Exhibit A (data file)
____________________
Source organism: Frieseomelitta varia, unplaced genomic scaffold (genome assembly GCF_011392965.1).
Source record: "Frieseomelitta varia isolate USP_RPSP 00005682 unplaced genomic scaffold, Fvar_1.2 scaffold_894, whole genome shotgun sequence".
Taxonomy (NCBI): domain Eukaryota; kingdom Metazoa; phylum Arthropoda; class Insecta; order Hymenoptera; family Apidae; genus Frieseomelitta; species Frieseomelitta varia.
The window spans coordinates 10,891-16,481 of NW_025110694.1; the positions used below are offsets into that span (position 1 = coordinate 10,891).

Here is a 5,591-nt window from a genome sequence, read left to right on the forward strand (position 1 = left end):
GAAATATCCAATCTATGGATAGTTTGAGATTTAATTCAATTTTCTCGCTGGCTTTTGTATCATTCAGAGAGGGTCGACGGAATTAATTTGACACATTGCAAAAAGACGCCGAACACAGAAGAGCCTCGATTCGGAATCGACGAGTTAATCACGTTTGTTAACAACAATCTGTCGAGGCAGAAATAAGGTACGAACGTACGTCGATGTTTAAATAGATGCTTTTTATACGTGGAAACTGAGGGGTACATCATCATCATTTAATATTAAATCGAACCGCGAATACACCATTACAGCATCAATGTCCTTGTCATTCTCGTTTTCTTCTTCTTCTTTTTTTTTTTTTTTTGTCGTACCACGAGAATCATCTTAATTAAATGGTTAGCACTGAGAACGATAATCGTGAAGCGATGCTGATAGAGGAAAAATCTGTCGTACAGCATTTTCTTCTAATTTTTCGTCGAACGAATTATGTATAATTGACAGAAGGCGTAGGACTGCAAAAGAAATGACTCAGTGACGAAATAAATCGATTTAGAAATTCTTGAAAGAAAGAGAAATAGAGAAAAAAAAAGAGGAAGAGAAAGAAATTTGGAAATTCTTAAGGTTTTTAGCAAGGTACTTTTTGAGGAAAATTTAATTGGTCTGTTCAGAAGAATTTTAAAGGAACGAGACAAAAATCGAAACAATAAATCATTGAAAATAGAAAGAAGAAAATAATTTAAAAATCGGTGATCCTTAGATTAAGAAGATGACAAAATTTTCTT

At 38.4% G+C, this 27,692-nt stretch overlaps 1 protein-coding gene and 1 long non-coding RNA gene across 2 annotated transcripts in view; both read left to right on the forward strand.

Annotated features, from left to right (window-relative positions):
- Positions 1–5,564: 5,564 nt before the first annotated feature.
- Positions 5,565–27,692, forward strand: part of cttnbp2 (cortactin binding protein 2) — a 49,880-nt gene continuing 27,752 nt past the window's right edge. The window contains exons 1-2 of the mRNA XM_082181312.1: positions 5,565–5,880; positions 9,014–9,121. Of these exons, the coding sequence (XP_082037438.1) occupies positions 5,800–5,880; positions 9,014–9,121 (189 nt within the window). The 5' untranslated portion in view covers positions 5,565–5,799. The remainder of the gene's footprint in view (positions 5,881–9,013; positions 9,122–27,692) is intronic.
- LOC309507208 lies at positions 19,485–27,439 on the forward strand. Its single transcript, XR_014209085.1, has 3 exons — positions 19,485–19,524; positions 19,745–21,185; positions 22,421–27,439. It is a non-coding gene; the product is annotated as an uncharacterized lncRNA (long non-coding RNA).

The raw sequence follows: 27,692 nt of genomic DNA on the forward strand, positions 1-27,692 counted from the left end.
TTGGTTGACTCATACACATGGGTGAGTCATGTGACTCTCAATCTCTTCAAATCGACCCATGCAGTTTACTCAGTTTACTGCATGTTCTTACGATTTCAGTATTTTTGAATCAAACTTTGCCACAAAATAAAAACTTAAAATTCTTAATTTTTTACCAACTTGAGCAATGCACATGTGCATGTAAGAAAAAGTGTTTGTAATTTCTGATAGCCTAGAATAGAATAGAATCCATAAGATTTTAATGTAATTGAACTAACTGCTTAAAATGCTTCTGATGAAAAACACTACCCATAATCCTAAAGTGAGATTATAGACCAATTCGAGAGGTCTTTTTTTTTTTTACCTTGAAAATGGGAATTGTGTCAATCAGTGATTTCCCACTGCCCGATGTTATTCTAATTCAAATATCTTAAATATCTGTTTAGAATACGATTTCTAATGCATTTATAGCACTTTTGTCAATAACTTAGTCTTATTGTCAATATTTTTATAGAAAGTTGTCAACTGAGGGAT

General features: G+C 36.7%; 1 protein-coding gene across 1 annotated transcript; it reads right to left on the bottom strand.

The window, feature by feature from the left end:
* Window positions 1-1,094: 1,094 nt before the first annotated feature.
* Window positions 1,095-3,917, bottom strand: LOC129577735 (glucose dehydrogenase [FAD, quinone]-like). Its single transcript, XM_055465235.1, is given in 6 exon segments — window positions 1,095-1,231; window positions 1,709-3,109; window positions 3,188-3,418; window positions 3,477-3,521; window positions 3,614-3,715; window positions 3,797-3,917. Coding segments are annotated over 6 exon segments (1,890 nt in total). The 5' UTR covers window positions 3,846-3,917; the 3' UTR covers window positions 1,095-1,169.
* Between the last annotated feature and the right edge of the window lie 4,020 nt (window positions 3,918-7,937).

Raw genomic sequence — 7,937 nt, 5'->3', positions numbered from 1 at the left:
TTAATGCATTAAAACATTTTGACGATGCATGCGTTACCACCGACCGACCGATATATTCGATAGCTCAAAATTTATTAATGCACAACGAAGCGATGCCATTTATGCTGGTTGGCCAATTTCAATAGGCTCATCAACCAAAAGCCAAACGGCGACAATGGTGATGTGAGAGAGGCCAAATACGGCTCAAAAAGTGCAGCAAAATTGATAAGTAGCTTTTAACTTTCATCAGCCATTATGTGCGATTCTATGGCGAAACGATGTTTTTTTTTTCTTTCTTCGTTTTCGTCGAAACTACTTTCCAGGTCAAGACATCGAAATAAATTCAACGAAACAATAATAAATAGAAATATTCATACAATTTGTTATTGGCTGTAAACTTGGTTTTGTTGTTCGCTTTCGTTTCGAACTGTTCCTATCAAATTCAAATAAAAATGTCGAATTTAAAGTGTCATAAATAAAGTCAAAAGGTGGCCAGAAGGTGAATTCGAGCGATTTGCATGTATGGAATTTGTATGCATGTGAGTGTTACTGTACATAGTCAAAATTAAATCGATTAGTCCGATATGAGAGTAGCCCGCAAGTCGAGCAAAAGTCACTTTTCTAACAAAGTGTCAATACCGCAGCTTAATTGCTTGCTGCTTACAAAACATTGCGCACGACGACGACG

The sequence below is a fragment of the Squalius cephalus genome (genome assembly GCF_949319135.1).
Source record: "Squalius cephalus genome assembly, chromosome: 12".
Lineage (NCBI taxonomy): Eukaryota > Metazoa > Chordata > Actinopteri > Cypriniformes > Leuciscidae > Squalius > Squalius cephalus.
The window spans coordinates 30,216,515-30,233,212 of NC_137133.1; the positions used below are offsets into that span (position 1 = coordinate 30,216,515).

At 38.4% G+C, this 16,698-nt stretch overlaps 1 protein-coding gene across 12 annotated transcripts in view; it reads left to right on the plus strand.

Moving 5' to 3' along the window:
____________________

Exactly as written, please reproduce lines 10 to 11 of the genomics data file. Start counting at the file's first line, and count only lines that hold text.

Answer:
- Positions 5,565–27,692, forward strand: part of cttnbp2 (cortactin binding protein 2) — a 49,880-nt gene continuing 27,752 nt past the window's right edge. The window contains exons 1-2 of the mRNA XM_082181312.1: positions 5,565–5,880; positions 9,014–9,121. Of these exons, the coding sequence (XP_082037438.1) occupies positions 5,800–5,880; positions 9,014–9,121 (189 nt within the window). The 5' untranslated portion in view covers positions 5,565–5,799. The remainder of the gene's footprint in view (positions 5,881–9,013; positions 9,122–27,692) is intronic.
- LOC309507208 lies at positions 19,485–27,439 on the forward strand. Its single transcript, XR_014209085.1, has 3 exons — positions 19,485–19,524; positions 19,745–21,185; positions 22,421–27,439. It is a non-coding gene; the product is annotated as an uncharacterized lncRNA (long non-coding RNA).